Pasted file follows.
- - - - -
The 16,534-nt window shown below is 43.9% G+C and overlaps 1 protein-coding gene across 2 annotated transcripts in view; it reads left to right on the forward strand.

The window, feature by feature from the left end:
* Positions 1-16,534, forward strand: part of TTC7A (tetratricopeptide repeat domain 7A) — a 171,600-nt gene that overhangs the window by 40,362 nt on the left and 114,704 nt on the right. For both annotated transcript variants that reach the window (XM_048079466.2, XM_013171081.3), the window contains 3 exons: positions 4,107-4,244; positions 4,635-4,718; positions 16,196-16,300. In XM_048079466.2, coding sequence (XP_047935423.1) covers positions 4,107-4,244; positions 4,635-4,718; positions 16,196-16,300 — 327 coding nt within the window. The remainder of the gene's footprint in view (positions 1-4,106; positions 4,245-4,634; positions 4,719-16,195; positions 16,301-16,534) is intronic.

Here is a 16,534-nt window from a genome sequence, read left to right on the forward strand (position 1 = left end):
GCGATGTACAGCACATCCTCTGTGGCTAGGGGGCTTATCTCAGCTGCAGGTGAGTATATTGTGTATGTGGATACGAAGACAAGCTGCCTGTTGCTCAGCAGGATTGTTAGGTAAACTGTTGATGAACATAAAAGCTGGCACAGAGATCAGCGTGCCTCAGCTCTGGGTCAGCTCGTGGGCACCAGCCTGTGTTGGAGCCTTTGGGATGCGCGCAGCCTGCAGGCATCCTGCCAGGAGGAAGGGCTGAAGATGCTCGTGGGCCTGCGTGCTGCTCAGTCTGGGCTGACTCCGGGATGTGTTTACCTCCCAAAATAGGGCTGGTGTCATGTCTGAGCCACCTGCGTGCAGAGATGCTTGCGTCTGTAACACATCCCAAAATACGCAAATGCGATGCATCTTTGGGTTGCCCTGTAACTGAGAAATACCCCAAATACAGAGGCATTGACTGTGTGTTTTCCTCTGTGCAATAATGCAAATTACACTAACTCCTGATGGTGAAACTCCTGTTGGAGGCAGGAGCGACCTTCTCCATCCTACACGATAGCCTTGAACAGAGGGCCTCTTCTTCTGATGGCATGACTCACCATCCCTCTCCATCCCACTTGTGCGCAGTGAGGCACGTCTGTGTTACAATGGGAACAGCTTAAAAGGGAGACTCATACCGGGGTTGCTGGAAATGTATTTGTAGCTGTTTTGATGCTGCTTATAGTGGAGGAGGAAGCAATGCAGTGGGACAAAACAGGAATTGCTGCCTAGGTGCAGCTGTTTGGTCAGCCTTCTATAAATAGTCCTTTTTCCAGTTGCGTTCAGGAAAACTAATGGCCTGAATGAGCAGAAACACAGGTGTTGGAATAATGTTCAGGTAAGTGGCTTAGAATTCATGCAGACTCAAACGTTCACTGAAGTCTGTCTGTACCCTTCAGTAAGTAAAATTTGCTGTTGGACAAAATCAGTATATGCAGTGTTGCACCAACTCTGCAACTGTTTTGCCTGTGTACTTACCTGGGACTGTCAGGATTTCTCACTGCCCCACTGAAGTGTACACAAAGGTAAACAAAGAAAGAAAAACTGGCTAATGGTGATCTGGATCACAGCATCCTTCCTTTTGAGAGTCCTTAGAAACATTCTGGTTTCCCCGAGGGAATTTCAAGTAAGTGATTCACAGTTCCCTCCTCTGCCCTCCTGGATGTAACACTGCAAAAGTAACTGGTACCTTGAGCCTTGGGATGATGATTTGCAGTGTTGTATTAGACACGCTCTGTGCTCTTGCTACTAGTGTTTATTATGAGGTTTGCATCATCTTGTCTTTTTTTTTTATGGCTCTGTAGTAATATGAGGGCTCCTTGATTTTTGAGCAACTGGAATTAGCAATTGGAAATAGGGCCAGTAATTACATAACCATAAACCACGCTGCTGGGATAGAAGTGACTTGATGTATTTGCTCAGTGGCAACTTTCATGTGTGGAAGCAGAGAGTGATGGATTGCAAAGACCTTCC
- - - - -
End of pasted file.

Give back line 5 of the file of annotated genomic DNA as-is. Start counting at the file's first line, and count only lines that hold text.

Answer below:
GCGATGTACAGCACATCCTCTGTGGCTAGGGGGCTTATCTCAGCTGCAGGTGAGTATATTGTGTATGTGGATACGAAGACAAGCTGCCTGTTGCTCAGCAGGATTGTTAGGTAAACTGTTGATGAACATAAAAGCTGGCACAGAGATCAGCGTGCCTCAGCTCTGGGTCAGCTCGTGGGCACCAGCCTGTGTTGGAGCCTTTGGGATGCGCGCAGCCTGCAGGCATCCTGCCAGGAGGAAGGGCTGAAGATGCTCGTGGGCCTGCGTGCTGCTCAGTCTGGGCTGACTCCGGGATGTGTTTACCTCCCAAAATAGGGCTGGTGTCATGTCTGAGCCACCTGCGTGCAGAGATGCTTGCGTCTGTAACACATCCCAAAATACGCAAATGCGATGCATCTTTGGGTTGCCCTGTAACTGAGAAATACCCCAAATACAGAGGCATTGACTGTGTGTTTTCCTCTGTGCAATAATGCAAATTACACTAACTCCTGATGGTGAAACTCCTGTTGGAGGCAGGAGCGACCTTCTCCATCCTACACGATAGCCTTGAACAGAGGGCCTCTTCTTCTGATGGCATGACTCACCATCCCTCTCCATCCCACTTGTGCGCAGTGAGGCACGTCTGTGTTACAATGGGAACAGCTTAAAAGGGAGACTCATACCGGGGTTGCTGGAAATGTATTTGTAGCTGTTTTGATGCTGCTTATAGTGGAGGAGGAAGCAATGCAGTGGGACAAAACAGGAATTGCTGCCTAGGTGCAGCTGTTTGGTCAGCCTTCTATAAATAGTCCTTTTTCCAGTTGCGTTCAGGAAAACTAATGGCCTGAATGAGCAGAAACACAGGTGTTGGAATAATGTTCAGGTAAGTGGCTTAGAATTCATGCAGACTCAAACGTTCACTGAAGTCTGTCTGTACCCTTCAGTAAGTAAAATTTGCTGTTGGACAAAATCAGTATATGCAGTGTTGCACCAACTCTGCAACTGTTTTGCCTGTGTACTTACCTGGGACTGTCAGGATTTCTCACTGCCCCACTGAAGTGTACACAAAGGTAAACAAAGAAAGAAAAACTGGCTAATGGTGATCTGGATCACAGCATCCTTCCTTTTGAGAGTCCTTAGAAACATTCTGGTTTCCCCGAGGGAATTTCAAGTAAGTGATTCACAGTTCCCTCCTCTGCCCTCCTGGATGTAACACTGCAAAAGTAACTGGTACCTTGAGCCTTGGGATGATGATTTGCAGTGTTGTATTAGACACGCTCTGTGCTCTTGCTACTAGTGTTTATTATGAGGTTTGCATCATCTTGTCTTTTTTTTTTATGGCTCTGTAGTAATATGAGGGCTCCTTGATTTTTGAGCAACTGGAATTAGCAATTGGAAATAGGGCCAGTAATTACATAACCATAAACCACGCTGCTGGGATAGAAGTGACTTGATGTATTTGCTCAGTGGCAACTTTCATGTGTGGAAGCAGAGAGTGATGGATTGCAAAGACCTTCC